Artist Yvonne Boudreaux graduated with a BFA in Printmaking from Kutztown University in 2006. After graduation, she became a staff person of the Coalition for Christian Outreach, a campus ministry that partners with churches, colleges and other organizations to develop men and women who live out their Christian faith in every area of life (www.ccojubilee.org). Yvonne ministers to students at the University of the Arts and the Pennsylvania Academy of the Fine Arts. Although much of her time is spent with the ministry, she works on her own art at the Church Studios—a community artists' studio space in the upper level of an active church building. From now through the end of 2007, she is participating in her first show at Wesley Theological Seminary's Dadian art gallery for their "Seeing God" exhibition. She has also participated in a few small shows with the Church Studios.
LeAnne: You work with the Coalition for Christian Outreach in Philadelphia, ministering to art students at the University of the Arts and the Pennsylvania Academy of the Fine Arts. Tell me a little about each of these schools.
Yvonne: The Pennsylvania Academy of Fine Arts (PAFA) makes the claim as being the "oldest art museum and school in fine arts in America." This is where artists such as Thomas Eakins, Mary Cassatt, and Maxfield Parrish attended school, so as you might be able to imagine, they have a long line of traditional fine arts and academic training. This is a small school with two buildings (one is a museum, and the other houses classrooms and studios) and has about 300 students in attendance. PAFA also strictly focuses on the visual arts. They have a certificate program as well as a masters program, and through the University of Pennsylvania, students can get a bachelors in fine arts.
The University of the Arts (UArts) is much larger than PAFA with 2,300 students. UArts also has a wider spectrum of studies besides visual arts, such as dance, theatre, music, industrial design, and others. It is also one of the oldest art schools in the nation.
LeAnne: What are some ways you minister to these art students?
Yvonne: At PAFA, it's difficult to find ways to minister to students because there are only two buildings, and you need a pass or an escort to even get in. Last semester I was able to facilitate a prayer group, and aim to do the same this year; it's difficult to find a room to do this that is open, and match up with students' schedules. It is also difficult this year because the bulk of the students that attended last semester have graduated and left. I have tried meeting with one or two students one-on-one, however.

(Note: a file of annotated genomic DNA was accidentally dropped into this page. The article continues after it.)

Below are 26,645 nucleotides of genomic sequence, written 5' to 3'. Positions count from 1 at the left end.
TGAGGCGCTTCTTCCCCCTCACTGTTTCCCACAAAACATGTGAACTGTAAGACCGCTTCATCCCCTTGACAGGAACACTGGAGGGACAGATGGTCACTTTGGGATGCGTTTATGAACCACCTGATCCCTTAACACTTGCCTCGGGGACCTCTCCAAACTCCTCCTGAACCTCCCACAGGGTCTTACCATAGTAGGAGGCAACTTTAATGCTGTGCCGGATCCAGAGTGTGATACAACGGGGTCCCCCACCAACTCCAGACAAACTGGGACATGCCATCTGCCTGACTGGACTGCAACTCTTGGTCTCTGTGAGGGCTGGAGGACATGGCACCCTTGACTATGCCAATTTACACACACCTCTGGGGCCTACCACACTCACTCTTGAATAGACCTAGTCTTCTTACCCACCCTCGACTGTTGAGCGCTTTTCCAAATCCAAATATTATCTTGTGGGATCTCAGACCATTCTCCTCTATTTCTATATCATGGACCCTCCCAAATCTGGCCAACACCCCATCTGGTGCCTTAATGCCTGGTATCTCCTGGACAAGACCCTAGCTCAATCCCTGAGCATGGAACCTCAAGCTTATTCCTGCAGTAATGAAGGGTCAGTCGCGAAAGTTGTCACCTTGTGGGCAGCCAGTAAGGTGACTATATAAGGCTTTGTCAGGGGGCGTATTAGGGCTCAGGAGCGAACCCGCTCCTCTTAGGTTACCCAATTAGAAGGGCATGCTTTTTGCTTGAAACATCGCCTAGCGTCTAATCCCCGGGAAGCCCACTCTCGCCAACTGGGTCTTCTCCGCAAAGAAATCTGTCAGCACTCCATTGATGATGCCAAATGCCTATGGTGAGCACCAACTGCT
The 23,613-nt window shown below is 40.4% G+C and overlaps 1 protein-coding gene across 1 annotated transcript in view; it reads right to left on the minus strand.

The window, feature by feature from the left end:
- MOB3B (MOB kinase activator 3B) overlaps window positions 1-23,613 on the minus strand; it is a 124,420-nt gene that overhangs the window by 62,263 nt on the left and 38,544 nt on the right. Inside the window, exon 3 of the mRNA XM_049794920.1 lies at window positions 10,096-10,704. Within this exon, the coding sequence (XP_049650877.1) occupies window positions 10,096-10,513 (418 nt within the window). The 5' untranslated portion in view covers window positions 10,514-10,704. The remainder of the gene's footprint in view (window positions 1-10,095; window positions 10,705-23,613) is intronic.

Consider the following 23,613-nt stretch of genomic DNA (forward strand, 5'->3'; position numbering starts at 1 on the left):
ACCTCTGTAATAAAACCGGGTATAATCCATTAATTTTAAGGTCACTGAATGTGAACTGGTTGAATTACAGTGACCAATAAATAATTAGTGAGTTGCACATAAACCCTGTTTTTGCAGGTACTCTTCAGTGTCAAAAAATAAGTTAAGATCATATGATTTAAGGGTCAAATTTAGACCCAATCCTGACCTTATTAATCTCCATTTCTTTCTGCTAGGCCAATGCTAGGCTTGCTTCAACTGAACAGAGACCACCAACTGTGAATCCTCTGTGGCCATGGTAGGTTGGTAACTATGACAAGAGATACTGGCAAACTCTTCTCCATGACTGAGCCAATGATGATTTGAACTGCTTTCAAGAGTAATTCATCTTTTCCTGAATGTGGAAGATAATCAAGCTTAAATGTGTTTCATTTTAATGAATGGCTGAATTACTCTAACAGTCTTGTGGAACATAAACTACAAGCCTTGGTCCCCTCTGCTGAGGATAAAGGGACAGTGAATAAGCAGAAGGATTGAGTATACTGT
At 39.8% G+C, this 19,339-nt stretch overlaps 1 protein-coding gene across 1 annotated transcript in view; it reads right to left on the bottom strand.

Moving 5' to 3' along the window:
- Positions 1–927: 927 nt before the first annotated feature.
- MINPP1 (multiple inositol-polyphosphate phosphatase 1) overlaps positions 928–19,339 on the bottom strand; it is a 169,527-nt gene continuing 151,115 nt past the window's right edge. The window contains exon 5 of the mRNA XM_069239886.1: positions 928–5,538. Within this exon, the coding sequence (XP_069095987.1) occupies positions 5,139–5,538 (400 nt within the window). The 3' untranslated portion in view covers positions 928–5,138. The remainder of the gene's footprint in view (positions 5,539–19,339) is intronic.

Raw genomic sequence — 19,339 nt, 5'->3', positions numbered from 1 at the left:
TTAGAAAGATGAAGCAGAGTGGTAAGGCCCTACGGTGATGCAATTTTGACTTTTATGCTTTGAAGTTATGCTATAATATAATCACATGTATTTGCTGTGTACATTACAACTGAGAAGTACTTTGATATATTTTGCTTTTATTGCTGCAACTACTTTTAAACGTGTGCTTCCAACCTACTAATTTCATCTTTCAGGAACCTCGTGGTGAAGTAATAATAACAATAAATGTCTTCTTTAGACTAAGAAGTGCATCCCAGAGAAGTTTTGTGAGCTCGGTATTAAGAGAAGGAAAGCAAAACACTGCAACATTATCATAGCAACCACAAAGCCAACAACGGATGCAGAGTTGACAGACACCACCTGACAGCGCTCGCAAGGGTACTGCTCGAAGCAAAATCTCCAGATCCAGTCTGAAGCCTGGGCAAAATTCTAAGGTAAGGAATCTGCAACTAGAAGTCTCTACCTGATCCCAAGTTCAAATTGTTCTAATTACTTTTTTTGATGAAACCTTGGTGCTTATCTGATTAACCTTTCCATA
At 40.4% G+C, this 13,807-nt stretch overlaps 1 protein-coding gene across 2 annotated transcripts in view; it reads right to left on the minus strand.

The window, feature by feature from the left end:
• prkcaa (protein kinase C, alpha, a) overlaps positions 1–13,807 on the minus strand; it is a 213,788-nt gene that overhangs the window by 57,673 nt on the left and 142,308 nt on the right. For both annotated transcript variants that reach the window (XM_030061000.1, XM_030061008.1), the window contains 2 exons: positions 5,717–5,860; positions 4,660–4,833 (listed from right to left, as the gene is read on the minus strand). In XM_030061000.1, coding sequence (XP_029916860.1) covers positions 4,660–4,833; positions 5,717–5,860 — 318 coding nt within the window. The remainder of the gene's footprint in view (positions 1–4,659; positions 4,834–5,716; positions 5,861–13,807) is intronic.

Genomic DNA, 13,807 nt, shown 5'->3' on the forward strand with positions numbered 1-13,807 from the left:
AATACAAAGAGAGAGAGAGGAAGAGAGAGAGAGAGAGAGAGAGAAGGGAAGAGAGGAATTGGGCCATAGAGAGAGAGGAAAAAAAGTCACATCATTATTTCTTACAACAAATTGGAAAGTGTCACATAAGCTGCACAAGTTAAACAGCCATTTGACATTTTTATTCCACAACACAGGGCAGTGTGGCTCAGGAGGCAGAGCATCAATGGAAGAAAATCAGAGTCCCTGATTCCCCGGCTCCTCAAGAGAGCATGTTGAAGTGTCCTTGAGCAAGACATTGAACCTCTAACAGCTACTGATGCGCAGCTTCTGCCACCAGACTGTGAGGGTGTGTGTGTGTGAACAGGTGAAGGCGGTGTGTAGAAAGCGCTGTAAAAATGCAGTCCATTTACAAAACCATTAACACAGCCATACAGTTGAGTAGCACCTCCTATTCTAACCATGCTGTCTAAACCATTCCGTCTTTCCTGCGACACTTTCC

Right now, a lot of my time is spent with UArts students. This is probably because the school is bigger, and it's much easier to engage students. As opposed to PAFA, there are coffee shops and small restaurants all around the school buildings and I spend a lot of time in these places. I meet with students for one-on-one mentorship (primarily with girls), but also in a group that discusses what it looks like to be an artist and what it looks like to be a Christian at the same time. We also talk about why art even matters to God, and how faith factors into the arts. In addition, there is a Bible Study led by two men from a local church who also minister at UArts - and who I'm now working with. I attend to get to know the students and offer my own insights.
At the moment, most of the students I interact with are Christians, and I hope that next semester or the next I would be able to engage non-Christian students more by taking a class at UArts.
LeAnne: Do you think that art students deal with different issues than students in other fields? If so, what are those issues?
Yvonne: This is a question I've tossed around in my head quite a bit, and some days I want to say art students deal with very different issues than other students, and other days I want to say they don't. But, here are the reasons I think they might:
(a.) Identity is a huge thing that can easily be wrapped up into how "good" one's art is: how it is accepted, criticized, rejected. I think that early on, art students deal with the criticism of their work as a personal issue.
(b.) The idea of ruthless competition is probably also a big deal in art school. Perhaps more so in theatre and dance circles than visual art circles. You "have to be the best there is” to make a living, or you just don't make a living.
(c.) Being an artist, perhaps as a rule of thumb, does not guarantee money. It would seem that you have to cultivate some other skills in order to make a living—if you're not a designer of some sort, or aiming to be a gallery director, teacher/professor, or something of that sort.
(d.) Art students constantly have to deal with their peers (non-art students) saying things like, "You're lucky because you don't have to do so many essays or buy as many books”, etc. I faced this a lot myself at Kutztown University.
(e.) Art students tend to feel looked down on with the "why don't you study a real major/get a real job" mentality from those who are not artists.
More from Yvonne Boudreaux on Thursday.